But if you''''''''re looking for a story about the American West that really goes for the good stuff—the frontier way of life—then step right up to Willa Cather''''''''s 1913 novel, O Pioneers! By the end of this classic, you''''''''ll have an idea of the human experience on the frontier, in a drama that plays out between an unforgiving land and its tenacious settlers.

    Leaves of Grass is a poetry collection by the American poet Walt Whitman (1819–1892). Though the first edition was published in 1855, Whitman spent most of his professional life writing and re-writing Leaves of Grass , [1] revising it multiple times until his death. This resulted in vastly different editions over four decades—the first a small book of twelve poems and the last a compilation of over 400.

    With one exception, the poems do not rhyme or follow standard rules for meter and line length. Among the poems in the collection are " Song of Myself ", " I Sing the Body Electric ", " Out of the Cradle Endlessly Rocking ". Later editions included Whitman''s elegy to the assassinated President Abraham Lincoln , " When Lilacs Last in the Dooryard Bloom''d ".

    " When Lilacs Last in the Dooryard Bloom'd " is a long poem in the form of an elegy written by American poet Walt Whitman (1819–1892) in 1865.

    Although Whitman did not consider the poem to be among his best works, it is compared in both effect and quality to several acclaimed works of English literature, including elegies such as John Milton ' s Lycidas (1637) and Percy Bysshe Shelley ' s Adonaïs (1821).

  12. author
    organicmeercat242 18 Jan 2017 03:34

    COME my tan-faced children,
    Follow well in order, get your weapons ready,
    Have you your pistols? have you your sharp-edged axes?
    Pioneers! O pioneers!

    For we cannot tarry here,
    We must march my darlings, we must bear the brunt of danger,
    We the youthful sinewy races, all the rest on us depend,
    Pioneers! O pioneers!

    Whitman wrote this poem shortly after President Abraham Lincoln was assassinated. It is an extended metaphor intended to memorialize Lincoln s life and work. The Captain represents the assassinated president; the ship represents the war-weathered nation following the Civil War; the prize won represents the salvaged union. The speaker, torn between relief and despair, captures America s confusion at the end of the Civil War. It was a time of many conflicting sentiments, and Whitman immortalizes this sense of uncertainty in O Captain! My Captain!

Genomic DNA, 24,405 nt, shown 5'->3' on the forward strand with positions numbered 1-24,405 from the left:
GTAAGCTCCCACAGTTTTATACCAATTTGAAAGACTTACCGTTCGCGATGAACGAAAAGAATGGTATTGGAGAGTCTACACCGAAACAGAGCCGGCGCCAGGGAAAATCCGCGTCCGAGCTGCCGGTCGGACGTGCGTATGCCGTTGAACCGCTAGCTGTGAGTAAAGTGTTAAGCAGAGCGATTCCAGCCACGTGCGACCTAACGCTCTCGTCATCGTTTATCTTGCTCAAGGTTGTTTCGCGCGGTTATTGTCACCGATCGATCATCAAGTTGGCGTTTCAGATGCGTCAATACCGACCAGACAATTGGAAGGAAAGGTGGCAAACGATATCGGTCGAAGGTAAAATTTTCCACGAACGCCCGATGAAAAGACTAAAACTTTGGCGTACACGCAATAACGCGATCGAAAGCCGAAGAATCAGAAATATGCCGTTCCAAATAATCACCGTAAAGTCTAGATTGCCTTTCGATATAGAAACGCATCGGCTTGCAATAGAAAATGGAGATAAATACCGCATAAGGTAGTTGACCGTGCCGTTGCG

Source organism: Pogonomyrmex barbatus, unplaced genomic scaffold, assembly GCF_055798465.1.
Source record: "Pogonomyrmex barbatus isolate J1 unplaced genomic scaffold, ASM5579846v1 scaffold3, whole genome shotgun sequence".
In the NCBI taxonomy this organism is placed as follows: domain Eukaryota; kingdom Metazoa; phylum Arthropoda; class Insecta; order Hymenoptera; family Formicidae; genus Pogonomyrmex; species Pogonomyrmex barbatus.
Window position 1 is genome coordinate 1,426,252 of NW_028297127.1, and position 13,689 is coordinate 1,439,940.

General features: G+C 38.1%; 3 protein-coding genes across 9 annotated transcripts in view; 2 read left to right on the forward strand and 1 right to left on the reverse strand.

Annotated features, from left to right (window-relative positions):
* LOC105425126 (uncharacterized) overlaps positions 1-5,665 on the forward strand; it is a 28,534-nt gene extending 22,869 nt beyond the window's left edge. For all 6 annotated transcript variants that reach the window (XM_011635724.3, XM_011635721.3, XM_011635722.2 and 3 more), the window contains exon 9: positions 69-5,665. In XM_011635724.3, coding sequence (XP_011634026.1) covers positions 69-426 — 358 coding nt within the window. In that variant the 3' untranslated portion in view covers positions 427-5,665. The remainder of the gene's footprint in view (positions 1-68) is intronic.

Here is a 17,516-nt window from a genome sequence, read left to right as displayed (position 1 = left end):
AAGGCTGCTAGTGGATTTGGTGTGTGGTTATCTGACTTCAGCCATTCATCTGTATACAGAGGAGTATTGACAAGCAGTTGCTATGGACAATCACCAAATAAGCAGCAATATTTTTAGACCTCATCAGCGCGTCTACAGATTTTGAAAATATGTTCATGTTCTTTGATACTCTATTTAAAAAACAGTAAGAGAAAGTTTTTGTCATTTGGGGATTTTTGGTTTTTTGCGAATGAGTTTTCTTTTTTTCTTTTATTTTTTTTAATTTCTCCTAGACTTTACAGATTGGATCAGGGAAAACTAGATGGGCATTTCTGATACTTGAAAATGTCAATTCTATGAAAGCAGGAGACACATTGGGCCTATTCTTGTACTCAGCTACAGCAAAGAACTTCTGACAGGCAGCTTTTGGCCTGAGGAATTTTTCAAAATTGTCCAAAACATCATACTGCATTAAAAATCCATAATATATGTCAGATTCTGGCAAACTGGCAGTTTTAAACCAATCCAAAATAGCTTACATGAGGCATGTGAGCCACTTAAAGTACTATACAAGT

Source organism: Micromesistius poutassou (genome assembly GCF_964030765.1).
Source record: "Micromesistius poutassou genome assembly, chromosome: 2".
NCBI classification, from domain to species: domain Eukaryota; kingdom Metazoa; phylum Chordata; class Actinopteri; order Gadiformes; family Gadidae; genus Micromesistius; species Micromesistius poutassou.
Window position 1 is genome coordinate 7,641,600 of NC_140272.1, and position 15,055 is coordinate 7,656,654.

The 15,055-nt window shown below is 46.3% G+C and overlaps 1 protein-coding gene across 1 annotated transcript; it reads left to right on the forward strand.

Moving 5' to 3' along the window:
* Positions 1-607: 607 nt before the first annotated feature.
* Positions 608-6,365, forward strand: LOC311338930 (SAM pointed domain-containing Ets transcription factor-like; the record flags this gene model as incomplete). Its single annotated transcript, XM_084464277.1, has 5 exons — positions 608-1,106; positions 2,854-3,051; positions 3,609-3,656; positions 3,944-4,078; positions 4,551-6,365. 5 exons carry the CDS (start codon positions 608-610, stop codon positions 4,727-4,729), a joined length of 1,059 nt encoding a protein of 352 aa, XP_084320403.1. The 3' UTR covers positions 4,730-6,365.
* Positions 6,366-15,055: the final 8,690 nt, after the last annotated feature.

Walt Whitman: Poems study guide contains a biography of Walt Whitman, literature essays, a complete e-text, quiz questions, major themes, characters, and a full summary and analysis.

    In this poem, Whitman questions his own existence and the futility of life. He ponders the endless trains of the faithless, or the many people who, throughout his life, betray his expectations. He describes cities full of foolish people and reproaches himself for being no better than these faithless masses.

    He admits that his eyes vainly crave light and that he, like many others, always wants something better than what he has. He laments that things never turn out the way he wants them to, and observes the sordid crowds around him who are also fighting through the journey of life. He believes that he is intertwined with these people, spending just as many useless years in pursuit of a distant idea. At the end of the poem, he answers his own question—existence is enough of a purpose for humans to exist, and having life is reason enough for living.

  13. author
    User1489228537 18 Jan 2017 05:46

    Walt Whitman. Biography of Walt Whitman and a searchable collection of works.

  14. author
    bluesnake448 18 Jan 2017 06:27

    COME my tan-faced children,
    Follow well in order, get your weapons ready,
    Have you your pistols? have you your sharp-edged axes?
    Pioneers! O pioneers!

    For we cannot tarry here,